Hong Kong, 17 May 2017 - The global outbreak of the ‘WannaCry’ ransomware has affected a significant number of organisations world-wide since Friday, 12 May. Based on PwC’s analysis, the main infection vector is via unpatched remote code execution vulnerabilities in the Microsoft Windows implementation of the Server Message Block (SMB) protocol, although it is possible that the malware is also spreading via email attachments.
In response to the event, a PwC subject matter expert has offered new insights into the attack, threat projections and security measures that could minimise the impact of future malware attacks and contain financial losses:
Comments from Marin Ivezic, Partner, Enterprise Resilience, Cybersecurity & Privacy, PwC Hong Kong:
- The rapid and prolific distribution of the WannaCry campaign is unprecedented, exploiting vulnerabilities in unpatched Microsoft Windows operating systems.
- The reasons why the WannaCry campaign was so successful and harmful is because of its ability to infect any accessible vulnerable systems within the same network, or even randomly on the Internet without requiring any action from the victim, as has been the case in all major ransomware attacks to date.
- The WannaCry campaign was so successful in its ability to spread because it effectively combined several malicious pieces of code – the WannaCry ransomware, EternalBlue exploit and DoublePulsar backdoor.
- The cyberattack proved proof of concept for a new approach to automated malware distribution. It is almost certain that cyber criminals will increasingly start using this approach. They will use similar exploits to bundle other types of malicious payload and attack at greater speed and scale, with potentially greater harm. Future waves of attacks could do further damage, such as stealing data or crippling business operations. There are already some initial reports of other exploits being prepared by cyber criminals to replace EternalBlue once it becomes ineffective.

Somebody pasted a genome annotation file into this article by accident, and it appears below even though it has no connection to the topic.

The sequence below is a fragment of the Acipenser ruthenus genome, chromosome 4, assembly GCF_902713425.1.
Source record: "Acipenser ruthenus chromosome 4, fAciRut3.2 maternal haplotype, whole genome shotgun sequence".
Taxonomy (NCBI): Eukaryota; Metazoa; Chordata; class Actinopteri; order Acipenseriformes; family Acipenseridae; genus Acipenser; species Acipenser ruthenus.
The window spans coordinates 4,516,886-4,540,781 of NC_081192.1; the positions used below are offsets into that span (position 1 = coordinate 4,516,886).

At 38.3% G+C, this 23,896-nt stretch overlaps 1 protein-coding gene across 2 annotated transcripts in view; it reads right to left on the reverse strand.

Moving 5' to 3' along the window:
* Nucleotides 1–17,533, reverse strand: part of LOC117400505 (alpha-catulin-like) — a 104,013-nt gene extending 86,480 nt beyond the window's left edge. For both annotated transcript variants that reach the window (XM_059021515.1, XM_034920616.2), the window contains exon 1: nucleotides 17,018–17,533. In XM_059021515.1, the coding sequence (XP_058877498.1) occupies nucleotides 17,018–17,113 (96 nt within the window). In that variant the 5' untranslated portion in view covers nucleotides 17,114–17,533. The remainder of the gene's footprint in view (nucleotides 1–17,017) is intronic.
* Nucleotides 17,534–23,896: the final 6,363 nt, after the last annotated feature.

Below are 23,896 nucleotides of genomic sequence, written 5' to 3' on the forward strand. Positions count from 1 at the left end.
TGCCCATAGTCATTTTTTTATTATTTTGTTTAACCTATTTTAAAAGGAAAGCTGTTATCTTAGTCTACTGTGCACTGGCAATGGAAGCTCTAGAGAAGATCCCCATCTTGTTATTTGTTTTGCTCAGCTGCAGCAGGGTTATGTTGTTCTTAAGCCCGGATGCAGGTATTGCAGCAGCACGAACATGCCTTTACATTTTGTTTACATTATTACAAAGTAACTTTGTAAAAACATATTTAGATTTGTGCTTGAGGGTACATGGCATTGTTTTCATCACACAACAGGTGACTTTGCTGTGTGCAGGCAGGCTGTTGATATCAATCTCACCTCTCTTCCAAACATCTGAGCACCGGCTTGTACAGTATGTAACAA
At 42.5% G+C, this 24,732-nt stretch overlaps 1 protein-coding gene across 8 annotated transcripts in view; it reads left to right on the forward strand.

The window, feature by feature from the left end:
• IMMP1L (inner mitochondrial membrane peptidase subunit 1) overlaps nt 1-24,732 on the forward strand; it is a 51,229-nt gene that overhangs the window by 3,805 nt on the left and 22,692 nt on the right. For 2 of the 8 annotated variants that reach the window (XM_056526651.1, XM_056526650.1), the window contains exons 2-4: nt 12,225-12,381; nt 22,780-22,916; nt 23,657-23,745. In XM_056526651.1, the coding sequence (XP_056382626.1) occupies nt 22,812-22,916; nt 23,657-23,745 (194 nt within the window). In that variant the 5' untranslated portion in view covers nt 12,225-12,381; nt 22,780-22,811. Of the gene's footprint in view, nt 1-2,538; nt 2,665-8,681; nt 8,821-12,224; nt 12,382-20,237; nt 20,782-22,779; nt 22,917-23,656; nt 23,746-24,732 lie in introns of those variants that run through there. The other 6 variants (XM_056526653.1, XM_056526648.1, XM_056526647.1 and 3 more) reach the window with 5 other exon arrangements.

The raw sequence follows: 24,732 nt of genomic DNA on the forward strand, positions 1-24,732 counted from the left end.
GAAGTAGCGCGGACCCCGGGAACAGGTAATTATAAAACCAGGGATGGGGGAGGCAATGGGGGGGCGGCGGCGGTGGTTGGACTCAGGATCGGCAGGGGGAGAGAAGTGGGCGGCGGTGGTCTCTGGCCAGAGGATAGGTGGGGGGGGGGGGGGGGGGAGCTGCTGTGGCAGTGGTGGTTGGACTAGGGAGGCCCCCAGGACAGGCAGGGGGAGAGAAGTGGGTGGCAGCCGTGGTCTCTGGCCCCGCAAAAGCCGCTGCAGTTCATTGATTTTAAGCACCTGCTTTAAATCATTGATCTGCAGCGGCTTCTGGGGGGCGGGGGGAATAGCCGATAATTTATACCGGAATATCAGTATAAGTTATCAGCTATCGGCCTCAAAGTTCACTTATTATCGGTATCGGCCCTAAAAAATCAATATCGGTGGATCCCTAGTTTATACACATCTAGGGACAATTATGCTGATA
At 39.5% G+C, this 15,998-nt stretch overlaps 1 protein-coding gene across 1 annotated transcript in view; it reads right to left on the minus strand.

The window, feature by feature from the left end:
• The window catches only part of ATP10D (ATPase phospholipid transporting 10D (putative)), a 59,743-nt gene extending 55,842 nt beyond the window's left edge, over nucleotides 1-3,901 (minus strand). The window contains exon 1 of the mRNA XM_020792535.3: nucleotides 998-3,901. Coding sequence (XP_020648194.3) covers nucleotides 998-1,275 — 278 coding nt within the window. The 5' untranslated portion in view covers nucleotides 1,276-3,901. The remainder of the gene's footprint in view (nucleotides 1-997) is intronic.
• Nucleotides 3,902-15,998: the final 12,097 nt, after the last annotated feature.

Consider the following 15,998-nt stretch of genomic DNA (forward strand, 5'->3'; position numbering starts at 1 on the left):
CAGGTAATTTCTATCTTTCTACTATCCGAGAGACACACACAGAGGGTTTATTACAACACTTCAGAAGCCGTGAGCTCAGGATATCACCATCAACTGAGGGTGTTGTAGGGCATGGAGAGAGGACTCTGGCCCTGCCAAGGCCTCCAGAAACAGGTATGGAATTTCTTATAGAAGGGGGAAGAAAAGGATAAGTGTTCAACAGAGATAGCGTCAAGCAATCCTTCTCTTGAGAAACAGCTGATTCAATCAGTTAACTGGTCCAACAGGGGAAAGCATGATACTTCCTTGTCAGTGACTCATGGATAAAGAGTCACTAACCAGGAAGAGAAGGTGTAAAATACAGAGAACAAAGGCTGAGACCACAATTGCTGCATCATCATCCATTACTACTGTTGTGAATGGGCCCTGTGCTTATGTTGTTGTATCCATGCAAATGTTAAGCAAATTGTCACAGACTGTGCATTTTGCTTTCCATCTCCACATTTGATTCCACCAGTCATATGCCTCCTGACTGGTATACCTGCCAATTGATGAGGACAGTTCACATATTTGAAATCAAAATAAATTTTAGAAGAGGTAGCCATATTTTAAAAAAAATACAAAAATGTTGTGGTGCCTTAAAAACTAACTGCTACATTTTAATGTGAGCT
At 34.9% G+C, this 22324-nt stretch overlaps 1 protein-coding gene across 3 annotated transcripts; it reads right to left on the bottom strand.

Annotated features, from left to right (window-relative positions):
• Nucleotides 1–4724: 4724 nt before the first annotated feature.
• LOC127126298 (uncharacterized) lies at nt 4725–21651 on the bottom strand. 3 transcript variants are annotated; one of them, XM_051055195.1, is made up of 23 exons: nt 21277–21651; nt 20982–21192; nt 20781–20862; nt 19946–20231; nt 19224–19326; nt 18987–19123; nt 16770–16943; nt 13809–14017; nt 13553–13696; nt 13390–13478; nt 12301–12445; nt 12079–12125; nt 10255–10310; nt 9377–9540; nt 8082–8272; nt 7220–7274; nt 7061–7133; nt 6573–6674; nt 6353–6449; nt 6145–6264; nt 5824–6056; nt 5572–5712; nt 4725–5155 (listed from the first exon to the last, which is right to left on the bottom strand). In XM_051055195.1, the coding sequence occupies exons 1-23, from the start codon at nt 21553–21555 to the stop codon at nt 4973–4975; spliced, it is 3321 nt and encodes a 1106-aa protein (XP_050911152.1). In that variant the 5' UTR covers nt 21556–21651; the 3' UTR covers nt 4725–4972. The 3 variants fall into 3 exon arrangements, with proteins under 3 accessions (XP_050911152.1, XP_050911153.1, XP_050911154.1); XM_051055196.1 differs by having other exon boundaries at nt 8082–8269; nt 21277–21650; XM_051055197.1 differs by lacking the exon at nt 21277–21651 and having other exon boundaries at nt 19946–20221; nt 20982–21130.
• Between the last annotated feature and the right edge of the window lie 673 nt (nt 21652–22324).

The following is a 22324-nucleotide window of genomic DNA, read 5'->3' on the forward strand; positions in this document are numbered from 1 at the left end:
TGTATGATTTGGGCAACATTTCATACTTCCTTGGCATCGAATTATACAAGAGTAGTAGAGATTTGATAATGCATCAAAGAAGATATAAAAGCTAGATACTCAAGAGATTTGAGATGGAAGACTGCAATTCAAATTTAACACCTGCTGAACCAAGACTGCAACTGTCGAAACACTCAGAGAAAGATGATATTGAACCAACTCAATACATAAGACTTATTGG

- Attempts to spread their malicious payload automatically and at the WannaCry scale will become the new business-as-usual for cyber criminals.
- The ShadowBrokers hacking group that originally released the EternalBlue exploit used in the WannaCry cyberattack, has announced regular releases of new exploits starting from June. This further confirms our threat projection that attacks such as WannaCry, which uses wormable exploits, might soon become a norm.
- To remediate the impact of WannaCry or reduce immediate risks, organisations should follow the advice of their Computer Emergency Response Team (CERTs), Information Sharing and Analysis Center (ISACs) and other reliable sources. Over the last few days, a few key immediate best practices have been defined and widely disseminated.
- In addition to these widely circulated immediate steps, organisations should keep in mind that the WannaCry campaign also deploys the DoublePulsar backdoor on infected machines that could offer attackers full control of the system even after encrypted files are decrypted and the system is restarted. Organisations should re-image all infected systems even if the files were successfully decrypted.